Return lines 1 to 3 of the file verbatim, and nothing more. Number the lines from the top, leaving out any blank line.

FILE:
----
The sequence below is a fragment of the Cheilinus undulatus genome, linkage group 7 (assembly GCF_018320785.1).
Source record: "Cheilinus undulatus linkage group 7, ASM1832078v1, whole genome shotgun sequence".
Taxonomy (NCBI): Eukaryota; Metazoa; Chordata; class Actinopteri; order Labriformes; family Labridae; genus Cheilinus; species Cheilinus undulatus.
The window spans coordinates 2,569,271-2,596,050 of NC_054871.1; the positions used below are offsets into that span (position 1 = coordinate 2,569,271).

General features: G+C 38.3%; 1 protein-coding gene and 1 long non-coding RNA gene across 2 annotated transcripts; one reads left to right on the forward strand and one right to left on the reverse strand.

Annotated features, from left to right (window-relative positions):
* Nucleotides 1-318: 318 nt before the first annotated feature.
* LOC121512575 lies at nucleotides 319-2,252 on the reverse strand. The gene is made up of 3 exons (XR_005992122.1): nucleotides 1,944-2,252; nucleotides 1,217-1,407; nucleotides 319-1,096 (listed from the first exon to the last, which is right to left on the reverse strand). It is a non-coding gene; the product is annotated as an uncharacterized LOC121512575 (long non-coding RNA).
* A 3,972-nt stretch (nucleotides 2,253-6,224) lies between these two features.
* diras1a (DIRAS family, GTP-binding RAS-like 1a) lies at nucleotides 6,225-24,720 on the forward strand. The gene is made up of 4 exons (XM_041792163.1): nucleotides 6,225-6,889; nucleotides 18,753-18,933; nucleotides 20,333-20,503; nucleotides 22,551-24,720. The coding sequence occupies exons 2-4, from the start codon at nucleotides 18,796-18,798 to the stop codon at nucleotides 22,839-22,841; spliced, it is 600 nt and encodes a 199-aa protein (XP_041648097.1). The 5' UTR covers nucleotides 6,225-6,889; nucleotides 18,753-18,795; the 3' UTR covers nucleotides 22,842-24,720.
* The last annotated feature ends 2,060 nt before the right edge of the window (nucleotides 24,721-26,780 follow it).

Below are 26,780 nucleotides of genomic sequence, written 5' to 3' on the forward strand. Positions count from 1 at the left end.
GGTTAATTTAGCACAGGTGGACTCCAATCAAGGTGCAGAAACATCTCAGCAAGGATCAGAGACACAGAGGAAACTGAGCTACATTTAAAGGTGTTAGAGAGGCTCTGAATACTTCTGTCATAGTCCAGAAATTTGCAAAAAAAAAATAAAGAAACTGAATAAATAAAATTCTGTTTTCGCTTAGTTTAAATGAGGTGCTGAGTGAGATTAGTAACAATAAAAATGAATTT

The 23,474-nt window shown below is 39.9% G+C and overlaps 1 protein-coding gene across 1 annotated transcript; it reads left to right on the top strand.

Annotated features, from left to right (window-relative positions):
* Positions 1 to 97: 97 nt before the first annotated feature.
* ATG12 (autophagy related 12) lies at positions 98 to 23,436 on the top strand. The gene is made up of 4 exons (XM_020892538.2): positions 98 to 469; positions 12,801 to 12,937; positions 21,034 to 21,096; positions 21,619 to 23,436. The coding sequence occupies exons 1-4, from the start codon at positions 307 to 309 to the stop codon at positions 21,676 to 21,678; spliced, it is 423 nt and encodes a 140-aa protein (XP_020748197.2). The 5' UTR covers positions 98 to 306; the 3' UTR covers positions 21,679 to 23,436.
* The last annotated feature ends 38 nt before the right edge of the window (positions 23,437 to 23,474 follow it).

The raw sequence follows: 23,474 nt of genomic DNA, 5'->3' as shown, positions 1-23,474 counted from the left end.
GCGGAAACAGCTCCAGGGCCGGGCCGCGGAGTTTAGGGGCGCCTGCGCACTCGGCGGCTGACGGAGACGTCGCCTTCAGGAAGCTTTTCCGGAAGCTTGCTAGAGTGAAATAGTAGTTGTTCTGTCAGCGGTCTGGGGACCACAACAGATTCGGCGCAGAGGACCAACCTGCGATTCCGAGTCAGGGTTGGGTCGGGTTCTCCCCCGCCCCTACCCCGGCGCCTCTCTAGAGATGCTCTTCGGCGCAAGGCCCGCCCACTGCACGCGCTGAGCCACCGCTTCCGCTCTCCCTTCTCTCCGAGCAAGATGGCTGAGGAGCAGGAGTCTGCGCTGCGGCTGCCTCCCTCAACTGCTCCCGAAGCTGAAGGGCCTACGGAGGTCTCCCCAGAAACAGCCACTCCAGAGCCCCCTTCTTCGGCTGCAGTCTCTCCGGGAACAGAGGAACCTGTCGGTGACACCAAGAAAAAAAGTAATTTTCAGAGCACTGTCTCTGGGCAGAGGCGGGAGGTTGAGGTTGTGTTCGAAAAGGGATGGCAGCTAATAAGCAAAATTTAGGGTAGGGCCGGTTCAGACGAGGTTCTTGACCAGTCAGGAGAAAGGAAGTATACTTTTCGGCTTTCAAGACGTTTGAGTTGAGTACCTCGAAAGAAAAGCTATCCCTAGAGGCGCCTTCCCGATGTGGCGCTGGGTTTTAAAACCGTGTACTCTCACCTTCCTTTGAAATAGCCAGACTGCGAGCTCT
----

The sequence below is a fragment of the Cheilinus undulatus genome, linkage group 7 (assembly GCF_018320785.1).
Source record: "Cheilinus undulatus linkage group 7, ASM1832078v1, whole genome shotgun sequence".
Taxonomy (NCBI): Eukaryota; Metazoa; Chordata; class Actinopteri; order Labriformes; family Labridae; genus Cheilinus; species Cheilinus undulatus.